An old catechism defines prayer as “raising the mind and the heart to God in  order to speak to him.”  How does one speak to God?   Clearly, there is not some new, totally different language to be employed when speaking to God.  Just as in any real relationship, we talk to the other person in our own words,    so we need to talk to God in our own words.

As very small children we learned to speak by repeating formulas.  We also learned to pray by repeating formulas.  In neither case would we want to remain at that level.  The kind of prayer in which we talk to God in our own words is appropriate at every stage of our lives.

Just as there is not some new and totally different language for talking to God, what we need to say to God is not something totally different from what we need to say to others.  What, then, are the really important things we need to say to God when we pray?  Five things are basic.  Thank you.  I’m sorry.  You are good and I love you.  Help me.  Be with me.  That’s really all we need to say.

That is not to say we should abandon our familiar prayer formulas, like the Our Father.  In one sense, the Our Father is all sufficient; the only prayer we need.   In those traditional prayers, especially the Lord’s Prayer, there will always be more that we can really make our own.  The point is we should not limit our praying to memorized formulas.  Unless we come to pray also in our own words  it is difficult to know whether we have really learned to pray or perhaps are just reciting formulas.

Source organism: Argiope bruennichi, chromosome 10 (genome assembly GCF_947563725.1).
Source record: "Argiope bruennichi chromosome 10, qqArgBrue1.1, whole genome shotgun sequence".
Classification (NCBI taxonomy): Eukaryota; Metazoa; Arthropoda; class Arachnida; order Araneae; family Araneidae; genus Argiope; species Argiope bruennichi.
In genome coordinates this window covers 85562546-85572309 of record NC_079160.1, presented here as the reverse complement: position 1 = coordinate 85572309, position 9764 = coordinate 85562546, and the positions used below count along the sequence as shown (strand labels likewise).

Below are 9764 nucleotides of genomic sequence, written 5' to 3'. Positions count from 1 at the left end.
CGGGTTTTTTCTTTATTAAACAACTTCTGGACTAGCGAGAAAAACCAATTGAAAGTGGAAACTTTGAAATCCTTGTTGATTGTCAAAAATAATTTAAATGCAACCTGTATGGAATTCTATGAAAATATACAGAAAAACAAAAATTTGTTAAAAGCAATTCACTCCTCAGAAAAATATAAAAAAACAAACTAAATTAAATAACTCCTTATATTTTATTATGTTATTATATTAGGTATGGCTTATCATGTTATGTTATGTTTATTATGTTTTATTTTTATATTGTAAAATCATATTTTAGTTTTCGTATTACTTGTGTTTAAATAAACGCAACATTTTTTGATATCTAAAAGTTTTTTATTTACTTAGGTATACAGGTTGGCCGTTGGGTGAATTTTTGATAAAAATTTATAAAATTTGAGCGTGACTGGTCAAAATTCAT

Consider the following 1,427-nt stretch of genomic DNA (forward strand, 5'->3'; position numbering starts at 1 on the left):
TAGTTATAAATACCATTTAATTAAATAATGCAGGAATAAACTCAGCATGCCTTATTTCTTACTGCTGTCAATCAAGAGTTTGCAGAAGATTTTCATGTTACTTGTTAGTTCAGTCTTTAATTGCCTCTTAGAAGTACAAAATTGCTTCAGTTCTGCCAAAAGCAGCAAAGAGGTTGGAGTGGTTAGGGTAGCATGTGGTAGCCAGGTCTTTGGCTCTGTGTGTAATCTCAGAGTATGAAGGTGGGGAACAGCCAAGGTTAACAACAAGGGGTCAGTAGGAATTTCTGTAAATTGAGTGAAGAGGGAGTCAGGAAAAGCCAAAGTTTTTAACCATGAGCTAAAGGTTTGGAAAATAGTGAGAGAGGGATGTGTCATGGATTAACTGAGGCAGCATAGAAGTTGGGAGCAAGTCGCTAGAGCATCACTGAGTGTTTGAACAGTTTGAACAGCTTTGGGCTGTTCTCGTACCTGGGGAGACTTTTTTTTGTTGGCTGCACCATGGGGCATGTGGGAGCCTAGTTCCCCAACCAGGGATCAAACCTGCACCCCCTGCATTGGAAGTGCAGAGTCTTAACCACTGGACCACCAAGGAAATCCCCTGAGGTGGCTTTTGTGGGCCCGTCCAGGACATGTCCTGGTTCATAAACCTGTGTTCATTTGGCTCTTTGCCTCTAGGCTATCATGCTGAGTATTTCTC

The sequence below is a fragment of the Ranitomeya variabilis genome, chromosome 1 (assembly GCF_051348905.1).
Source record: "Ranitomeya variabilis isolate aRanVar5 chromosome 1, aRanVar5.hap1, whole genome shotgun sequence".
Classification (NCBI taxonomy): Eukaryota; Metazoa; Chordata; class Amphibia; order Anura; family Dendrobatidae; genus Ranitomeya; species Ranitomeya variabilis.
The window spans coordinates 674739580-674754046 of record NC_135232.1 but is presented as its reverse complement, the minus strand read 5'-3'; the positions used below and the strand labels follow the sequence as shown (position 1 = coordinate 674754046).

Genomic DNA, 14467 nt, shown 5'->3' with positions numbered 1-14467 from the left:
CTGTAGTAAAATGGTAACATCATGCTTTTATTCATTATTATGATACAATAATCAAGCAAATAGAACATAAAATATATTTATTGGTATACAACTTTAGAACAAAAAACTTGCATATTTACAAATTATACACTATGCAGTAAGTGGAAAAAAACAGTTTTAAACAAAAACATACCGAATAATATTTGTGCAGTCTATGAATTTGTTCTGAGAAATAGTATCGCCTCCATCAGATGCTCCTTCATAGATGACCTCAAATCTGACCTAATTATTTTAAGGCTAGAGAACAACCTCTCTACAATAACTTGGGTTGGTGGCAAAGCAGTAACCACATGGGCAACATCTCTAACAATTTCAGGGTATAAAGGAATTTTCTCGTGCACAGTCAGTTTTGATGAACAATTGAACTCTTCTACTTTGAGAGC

Someone has suggested an analogy between prayer and a radio station.  A radio station has both a transmitter and a receiver.  Praying is like that.  We transmit a message to God and wait to receive a response.  We need to keep in mind that what God has to say to us is more important than what we have to say to him.   In his Confessions St. Augustine  reflected that idea in his Confessions.  “You respond clearly, but not everyone hears clearly.  All ask what they wish, but not always hear the answer they wish. Your best servant is he who is intent not so much on hearing his petition answered, as rather on willing whatever he hears from you.”